Ranch and Fruit Dip For One

Staying on task for the quick and easy, I thought I’d throw a couple of recipes out there for stuff to dip your stuff in. Both are super simple, and lend themselves to single servings pretty well. Hope you like ‘em!

Fruit Dip For One 

1 cup plain or vanilla yogurt (or flavored, if you like)

2 tbsp sweetener (brown sugar, honey, real maple syrup, equivalent substitute)

Mix these up together. Yeah, I know it seems stupid it’s so easy, but that’s what makes it good. You can throw a quarter teaspoon of cinnamon in there if you like, or a quarter teaspoon of lemon juice for some pizazz, but really, it’s just sweet yogurt. Other recipes call for cream cheese, or whipped topping, or pudding. If you want, feel free to add them. I’m just putting the most basic form of it out there. Use your imagination, and create! (“It lives. It lives!” 20 points to those who can read that with the proper pronunciation.)

Ranch Dip For One

1/2 cup sour cream

1/2 tsp parsley flakes

1/4 tsp dill weed

1/2 tsp garlic powder

1/2 tsp onion powder

pinch of black pepper

1/4 tsp salt

Stir this up until it’s well-blended. Chill in the fridge, if you can wait a few hours. If you can’t, just dig in.

Let me know if you like these, and we can always tweak them, if we need to.

3 Easy Sides, Or How To Make Carrots, Green Beans, and Corn For One

You can buy vegetables for sides in various ways, but for our purposes, we’ll say you can buy them canned, fresh, or frozen.

First, let’s dispense with the canned varieties. These are precooked, and the taste (and nutrients) are boiled right out of them. If you’ve ever tried a canned carrot slice, you know I speak the truth. Also, there are more servings in a can than we might want. (Eating an entire can of green beans is a feat I’d rather not try, thanks.)

Fresh is nice, but also more work-intensive, and the longer they sit on the shelf, the less the nutrients are preserved.

Frozen isn’t everyone’s bag, but they do come in bags, which are easy to measure out for a single-serving, with little to no prep work. Also, if you check the nutrition label, you’ll see that frozen vegetables do a pretty good job at keeping their vitamins intact. (Carrots may be the exception to convenience here, since they’re easy to grow, inexpensive, and available year round.) Remember that frozen will take a little longer to cook, and you should be fine.

With that said, canned is the least desirable for healthy, single servings, and it’s a toss-up between fresh and frozen. That’s up to you.

Now, let’s get to fixin’ ‘em.

Green Beans, Stove-Fixed, Mm-mm Good

1 tbls (olive) oil or butter

2-3 tbls water

1/2 to 1 cup fresh or frozen green beans

salt, to taste (1/4 tsp?)

bacon crumbles, optional

Okay, green beans are hard to get right. Sometimes they come out waxy and squeak when you chew them. Not cool.

So, in a little saucepan, throw in the water and the oil and turn the heat up to medium or medium-high.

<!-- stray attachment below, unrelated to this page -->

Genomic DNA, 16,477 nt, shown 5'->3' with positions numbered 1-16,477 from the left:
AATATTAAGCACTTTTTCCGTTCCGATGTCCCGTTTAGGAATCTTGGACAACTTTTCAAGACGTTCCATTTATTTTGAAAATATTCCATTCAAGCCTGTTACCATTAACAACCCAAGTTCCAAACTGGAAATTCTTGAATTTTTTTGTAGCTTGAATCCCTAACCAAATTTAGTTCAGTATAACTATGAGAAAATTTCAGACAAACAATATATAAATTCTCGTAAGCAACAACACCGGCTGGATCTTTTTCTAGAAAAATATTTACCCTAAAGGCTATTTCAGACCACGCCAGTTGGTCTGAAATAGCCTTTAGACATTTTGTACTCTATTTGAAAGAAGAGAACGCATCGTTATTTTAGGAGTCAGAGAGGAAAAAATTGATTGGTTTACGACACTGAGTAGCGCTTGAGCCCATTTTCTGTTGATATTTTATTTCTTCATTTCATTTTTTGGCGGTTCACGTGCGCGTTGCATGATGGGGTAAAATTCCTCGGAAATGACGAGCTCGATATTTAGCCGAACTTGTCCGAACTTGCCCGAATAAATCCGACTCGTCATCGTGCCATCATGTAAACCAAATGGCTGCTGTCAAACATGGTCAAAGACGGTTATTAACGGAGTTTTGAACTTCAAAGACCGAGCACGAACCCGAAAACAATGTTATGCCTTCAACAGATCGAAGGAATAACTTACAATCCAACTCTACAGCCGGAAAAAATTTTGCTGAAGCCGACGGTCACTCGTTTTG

Put the green beans in there with the salt and the bacon crumbles, if you want them.

Now, boil those suckers, stirring them around, and remember that the higher the heat, the more closely you want to watch them. As the water evaporates, the greens will start to caramelize. Keep stirring. Only just let them do this before you take them off the heat. You’ll smell the burn, but only a little, and it won’t be unpleasant. Some of the beans themselves will look a little browned, not black.

Take these off the heat, put them on a plate, put them in your mouth, and enjoy. I’m telling you, these are the best green beans. Scorched just the best little bit.

Skillet-Fried Corn For One

1 tbsp butter (so good in butter, but sub as you must)

1/2 to 1 cup corn

salt and pepper, to taste

In a small pan, melt the butter over medium to medium-high heat. Throw in the corn and the salt and pepper. Toss in the pan to coat everything with butter, and then sauté until some of the corn begins to brown. Don’t overcook, though. That can dry the corn out, which is not your friend, and is too chewy besides.

Fried corn is kind of awesome. Trust me.

Glazed (Baby) Carrots For One

some water

1 cup (baby) carrots

1 tbsp butter (or sub as needed)

1 tbsp honey or brown sugar or maple syrup

Use the water to either boil the carrots (submerge them in a saucepan and boil for many minutes until tender), or cook them in the microwave (1 tbsp water and maybe 1 1/2 to 2 minutes until tender, check them while you’re cooking, microwaves can mummify carrots if you’re not careful). Steam them if you have a steamer, ‘cause that thing’s super easy.

Use a saucepan to melt the butter and whatever sweetener you decide to add. Toss the cooked carrots in the glaze. Eat. Enjoy.

These would go super good with the meatloaf or the blackberry pork chops I’ve mentioned. Or maybe as another side with your mashed cauliflower. Dang, I’m hungry again!

Pork Chops with Blackberry Glaze

I know, it sounds a little odd, doesn’t it? But it’s pretty far from odd when the sweet tang of blackberry (or apricot) accents the other white meat. So, so good. Try it, you’ll like it. Feel free to throw thanks my way, or share it with someone you know. And it’s for one!

1/2 cup chicken broth (from can or prepared with bouillon powder)

1 tsp Dijon mustard

1 1/2 tsp vinegar (red wine vinegar if you have it)

2 tbls blackberry preserves (or apricot)

1 tbls oil

1 or 2 pork chops, boneless, center cut (about 1 1/4” thick)

salt and pepper

1/16 tsp of garlic powder or minced garlic (half of 1/8 tsp, or a pinch)

Mix the first four ingredients (broth, mustard, vinegar, preserves) in a bowl.

Heat up about a tablespoon of oil in a pan over medium high heat, then salt and pepper a pork chop (or two) and throw ‘em in, about 3 minutes per side until they’re good and brown.

Take ‘em out, then add the stuff in the bowl to the pan, mixing all the good bits up together. Reduce the heat to a little above simmer, then put the pork chops back in and cook until they’re done (5-10 minutes, but for crying out loud, use a meat thermometer, about 170).

Take the chops out again and keep ‘em warm, raise the heat on the pan, bring that glaze to a boil and keep stirring while it thickens, about 2 or 3 minutes. When it’s thick as you like, spoon it over the pork chops and season with salt and pepper.

Yum! Uh, let me say that again. Yum! Easy and tasty. Let me know if you like the blackberry best, or if apricot’s your thing. Pictures to come.